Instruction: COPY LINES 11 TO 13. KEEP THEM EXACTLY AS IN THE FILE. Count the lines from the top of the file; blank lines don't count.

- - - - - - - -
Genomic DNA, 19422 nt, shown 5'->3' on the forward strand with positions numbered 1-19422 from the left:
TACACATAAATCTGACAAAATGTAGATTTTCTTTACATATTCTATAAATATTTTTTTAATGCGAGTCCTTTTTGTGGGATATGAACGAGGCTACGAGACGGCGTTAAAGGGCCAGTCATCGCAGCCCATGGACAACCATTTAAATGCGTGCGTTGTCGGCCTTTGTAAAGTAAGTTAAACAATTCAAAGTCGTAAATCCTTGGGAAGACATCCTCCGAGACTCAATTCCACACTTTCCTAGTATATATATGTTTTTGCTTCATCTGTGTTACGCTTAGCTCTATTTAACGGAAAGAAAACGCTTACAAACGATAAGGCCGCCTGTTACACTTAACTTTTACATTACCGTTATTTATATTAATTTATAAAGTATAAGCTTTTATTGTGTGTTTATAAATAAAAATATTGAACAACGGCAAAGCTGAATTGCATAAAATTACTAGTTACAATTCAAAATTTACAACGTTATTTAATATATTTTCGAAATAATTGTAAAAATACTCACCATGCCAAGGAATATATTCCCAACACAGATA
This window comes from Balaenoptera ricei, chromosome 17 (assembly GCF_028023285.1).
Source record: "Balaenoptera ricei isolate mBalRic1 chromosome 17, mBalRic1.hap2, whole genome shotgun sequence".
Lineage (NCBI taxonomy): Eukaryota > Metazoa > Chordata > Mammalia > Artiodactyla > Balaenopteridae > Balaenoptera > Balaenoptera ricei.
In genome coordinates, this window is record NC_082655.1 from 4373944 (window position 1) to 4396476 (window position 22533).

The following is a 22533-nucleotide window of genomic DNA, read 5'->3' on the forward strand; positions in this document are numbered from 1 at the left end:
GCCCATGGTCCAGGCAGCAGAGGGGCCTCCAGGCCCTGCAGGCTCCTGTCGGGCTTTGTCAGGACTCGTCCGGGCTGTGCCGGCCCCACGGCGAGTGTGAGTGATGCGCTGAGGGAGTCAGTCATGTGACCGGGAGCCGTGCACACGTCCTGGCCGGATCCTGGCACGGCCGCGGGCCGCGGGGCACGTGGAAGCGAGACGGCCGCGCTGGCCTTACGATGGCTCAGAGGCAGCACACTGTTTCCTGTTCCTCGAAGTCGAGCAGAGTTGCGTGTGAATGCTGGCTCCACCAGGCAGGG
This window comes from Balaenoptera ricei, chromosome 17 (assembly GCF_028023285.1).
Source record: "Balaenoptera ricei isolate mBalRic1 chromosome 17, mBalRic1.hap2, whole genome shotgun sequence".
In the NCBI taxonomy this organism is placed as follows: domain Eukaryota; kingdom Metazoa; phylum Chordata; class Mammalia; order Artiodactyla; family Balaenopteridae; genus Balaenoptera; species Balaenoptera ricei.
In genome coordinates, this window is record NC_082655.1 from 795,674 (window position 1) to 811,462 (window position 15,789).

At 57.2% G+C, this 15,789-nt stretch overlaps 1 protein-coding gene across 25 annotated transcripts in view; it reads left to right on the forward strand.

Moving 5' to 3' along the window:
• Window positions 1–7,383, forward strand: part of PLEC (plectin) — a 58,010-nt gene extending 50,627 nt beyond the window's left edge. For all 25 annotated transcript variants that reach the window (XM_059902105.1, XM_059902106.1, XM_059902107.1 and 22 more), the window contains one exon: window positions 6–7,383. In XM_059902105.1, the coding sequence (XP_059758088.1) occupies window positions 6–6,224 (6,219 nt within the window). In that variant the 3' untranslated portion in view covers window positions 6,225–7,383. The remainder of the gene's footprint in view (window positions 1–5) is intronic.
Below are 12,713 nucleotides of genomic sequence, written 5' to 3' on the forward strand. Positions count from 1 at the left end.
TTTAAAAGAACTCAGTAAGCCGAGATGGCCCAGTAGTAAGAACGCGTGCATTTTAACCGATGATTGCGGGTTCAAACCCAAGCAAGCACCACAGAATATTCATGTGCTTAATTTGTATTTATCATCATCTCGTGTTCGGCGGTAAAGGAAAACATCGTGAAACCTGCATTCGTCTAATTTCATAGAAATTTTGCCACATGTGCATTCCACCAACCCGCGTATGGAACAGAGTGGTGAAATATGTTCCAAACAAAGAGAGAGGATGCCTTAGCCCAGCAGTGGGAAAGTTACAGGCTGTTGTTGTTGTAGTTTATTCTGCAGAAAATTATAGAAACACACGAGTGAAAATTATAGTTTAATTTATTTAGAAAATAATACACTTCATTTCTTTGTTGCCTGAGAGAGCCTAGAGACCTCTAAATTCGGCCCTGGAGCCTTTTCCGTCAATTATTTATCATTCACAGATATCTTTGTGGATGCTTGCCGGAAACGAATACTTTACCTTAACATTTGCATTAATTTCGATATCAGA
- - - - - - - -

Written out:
In the NCBI taxonomy this organism is placed as follows: domain Eukaryota; kingdom Metazoa; phylum Chordata; class Mammalia; order Artiodactyla; family Balaenopteridae; genus Balaenoptera; species Balaenoptera ricei.
In genome coordinates, this window is record NC_082655.1 from 795,674 (window position 1) to 811,462 (window position 15,789).

At 57.2% G+C, this 15,789-nt stretch overlaps 1 protein-coding gene across 25 annotated transcripts in view; it reads left to right on the forward strand.